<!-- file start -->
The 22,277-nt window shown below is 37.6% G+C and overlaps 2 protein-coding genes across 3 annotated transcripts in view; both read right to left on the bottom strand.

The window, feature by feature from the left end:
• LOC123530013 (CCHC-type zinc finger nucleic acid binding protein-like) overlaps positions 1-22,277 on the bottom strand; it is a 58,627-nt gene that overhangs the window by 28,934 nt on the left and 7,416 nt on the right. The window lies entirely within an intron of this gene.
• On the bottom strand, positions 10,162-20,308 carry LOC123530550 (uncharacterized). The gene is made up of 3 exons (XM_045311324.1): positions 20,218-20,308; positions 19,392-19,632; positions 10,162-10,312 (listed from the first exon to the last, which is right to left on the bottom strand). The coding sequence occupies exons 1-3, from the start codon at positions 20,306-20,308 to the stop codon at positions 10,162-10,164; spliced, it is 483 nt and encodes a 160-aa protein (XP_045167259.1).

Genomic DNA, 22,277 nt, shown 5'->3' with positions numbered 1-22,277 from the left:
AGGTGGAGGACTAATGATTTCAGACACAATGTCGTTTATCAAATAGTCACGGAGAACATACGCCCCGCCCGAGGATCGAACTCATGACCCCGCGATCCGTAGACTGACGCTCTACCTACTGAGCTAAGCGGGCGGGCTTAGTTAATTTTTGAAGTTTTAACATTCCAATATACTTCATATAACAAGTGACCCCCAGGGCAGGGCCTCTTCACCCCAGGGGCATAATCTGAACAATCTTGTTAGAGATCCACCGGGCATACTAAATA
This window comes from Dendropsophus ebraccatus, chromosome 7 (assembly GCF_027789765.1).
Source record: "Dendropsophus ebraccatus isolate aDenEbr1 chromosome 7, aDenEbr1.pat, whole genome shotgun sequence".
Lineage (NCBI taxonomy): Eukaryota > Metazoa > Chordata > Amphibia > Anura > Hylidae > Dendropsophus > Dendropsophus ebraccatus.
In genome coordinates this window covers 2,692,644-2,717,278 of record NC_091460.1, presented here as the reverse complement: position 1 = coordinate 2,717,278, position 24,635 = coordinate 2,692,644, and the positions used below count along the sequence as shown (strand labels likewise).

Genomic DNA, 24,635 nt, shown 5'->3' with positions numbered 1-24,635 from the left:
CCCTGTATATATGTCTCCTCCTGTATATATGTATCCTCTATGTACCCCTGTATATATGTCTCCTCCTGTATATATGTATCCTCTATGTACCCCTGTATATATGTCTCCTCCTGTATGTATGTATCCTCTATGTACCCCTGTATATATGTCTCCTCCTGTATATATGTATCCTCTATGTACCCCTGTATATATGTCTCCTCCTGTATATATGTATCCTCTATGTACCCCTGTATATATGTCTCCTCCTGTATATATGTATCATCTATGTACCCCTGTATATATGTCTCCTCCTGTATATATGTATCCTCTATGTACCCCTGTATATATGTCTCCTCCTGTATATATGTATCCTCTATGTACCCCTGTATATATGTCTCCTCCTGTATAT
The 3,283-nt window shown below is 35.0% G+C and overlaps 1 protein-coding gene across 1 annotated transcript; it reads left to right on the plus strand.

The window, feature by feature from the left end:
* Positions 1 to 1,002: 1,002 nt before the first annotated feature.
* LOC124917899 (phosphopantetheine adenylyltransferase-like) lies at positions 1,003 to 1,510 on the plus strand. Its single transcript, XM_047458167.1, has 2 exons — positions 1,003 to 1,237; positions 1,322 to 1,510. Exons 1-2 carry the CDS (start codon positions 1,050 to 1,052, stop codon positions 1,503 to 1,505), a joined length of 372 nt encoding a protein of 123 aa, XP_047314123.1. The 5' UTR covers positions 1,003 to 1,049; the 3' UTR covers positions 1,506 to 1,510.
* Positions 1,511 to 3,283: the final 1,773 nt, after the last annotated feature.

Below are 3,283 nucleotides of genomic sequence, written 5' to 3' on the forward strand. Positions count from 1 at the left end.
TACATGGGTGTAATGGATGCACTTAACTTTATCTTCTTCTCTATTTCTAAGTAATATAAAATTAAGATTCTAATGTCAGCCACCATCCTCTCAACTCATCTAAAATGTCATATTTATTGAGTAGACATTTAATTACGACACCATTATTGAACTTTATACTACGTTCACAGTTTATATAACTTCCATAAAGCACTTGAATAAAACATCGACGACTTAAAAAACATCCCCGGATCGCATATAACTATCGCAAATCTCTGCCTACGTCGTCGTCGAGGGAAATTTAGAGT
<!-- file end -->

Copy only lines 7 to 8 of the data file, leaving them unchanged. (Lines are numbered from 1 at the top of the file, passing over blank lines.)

This window comes from Dendropsophus ebraccatus, chromosome 7 (assembly GCF_027789765.1).
Source record: "Dendropsophus ebraccatus isolate aDenEbr1 chromosome 7, aDenEbr1.pat, whole genome shotgun sequence".